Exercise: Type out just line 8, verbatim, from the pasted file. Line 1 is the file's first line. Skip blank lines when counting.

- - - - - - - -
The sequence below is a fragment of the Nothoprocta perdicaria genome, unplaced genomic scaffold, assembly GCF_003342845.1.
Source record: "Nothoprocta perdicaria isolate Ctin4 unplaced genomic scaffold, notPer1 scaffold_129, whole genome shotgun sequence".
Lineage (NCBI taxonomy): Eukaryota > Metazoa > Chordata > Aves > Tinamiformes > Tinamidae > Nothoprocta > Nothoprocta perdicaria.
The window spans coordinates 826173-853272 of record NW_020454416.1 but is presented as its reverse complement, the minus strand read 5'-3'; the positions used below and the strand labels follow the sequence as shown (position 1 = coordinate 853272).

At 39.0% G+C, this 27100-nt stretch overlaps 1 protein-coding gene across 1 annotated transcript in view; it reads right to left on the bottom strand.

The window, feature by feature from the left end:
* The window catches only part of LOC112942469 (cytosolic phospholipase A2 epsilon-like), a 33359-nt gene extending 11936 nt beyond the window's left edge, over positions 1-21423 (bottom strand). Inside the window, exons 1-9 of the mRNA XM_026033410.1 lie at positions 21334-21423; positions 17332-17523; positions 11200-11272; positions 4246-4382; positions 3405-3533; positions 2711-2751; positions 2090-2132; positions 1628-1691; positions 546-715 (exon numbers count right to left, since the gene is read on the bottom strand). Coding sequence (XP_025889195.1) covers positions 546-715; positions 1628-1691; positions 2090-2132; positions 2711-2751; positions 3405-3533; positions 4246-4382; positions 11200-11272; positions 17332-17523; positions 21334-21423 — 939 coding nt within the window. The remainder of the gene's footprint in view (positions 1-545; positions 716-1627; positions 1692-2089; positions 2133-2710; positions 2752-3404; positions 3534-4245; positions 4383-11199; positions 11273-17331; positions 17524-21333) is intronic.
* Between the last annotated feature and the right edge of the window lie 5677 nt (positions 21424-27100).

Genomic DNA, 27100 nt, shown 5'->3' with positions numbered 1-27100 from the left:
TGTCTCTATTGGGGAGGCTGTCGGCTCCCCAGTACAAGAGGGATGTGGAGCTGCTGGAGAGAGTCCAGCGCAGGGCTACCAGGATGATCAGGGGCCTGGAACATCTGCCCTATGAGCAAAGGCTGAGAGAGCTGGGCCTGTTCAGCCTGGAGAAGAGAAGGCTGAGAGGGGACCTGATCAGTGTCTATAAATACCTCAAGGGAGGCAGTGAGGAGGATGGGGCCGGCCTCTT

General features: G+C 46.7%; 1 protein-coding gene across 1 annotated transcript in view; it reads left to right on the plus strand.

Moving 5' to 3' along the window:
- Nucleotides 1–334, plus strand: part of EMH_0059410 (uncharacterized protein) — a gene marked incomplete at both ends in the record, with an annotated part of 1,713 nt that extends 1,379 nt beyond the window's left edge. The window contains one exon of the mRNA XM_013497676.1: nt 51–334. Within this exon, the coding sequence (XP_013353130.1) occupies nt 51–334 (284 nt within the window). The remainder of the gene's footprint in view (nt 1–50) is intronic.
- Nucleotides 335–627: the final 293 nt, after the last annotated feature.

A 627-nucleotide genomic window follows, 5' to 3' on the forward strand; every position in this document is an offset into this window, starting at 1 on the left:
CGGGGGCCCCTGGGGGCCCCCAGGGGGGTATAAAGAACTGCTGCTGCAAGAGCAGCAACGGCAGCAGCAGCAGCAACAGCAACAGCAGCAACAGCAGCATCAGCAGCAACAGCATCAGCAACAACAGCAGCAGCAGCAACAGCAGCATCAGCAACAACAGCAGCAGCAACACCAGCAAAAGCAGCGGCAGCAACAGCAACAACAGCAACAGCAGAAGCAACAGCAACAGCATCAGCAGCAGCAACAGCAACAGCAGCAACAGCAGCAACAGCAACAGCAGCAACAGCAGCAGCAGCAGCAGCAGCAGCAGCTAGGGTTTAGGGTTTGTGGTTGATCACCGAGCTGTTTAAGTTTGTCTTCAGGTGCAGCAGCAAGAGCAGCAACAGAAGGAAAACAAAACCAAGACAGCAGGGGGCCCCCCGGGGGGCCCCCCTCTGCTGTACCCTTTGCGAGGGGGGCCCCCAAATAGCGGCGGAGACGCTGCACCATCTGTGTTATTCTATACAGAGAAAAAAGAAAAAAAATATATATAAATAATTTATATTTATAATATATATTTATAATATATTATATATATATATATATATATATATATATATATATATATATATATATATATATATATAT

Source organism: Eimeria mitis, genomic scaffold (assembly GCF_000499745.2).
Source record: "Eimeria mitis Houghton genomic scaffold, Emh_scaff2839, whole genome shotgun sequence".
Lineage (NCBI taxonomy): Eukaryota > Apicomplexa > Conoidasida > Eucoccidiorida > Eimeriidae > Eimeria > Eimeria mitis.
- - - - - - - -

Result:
* Between the last annotated feature and the right edge of the window lie 5677 nt (positions 21424-27100).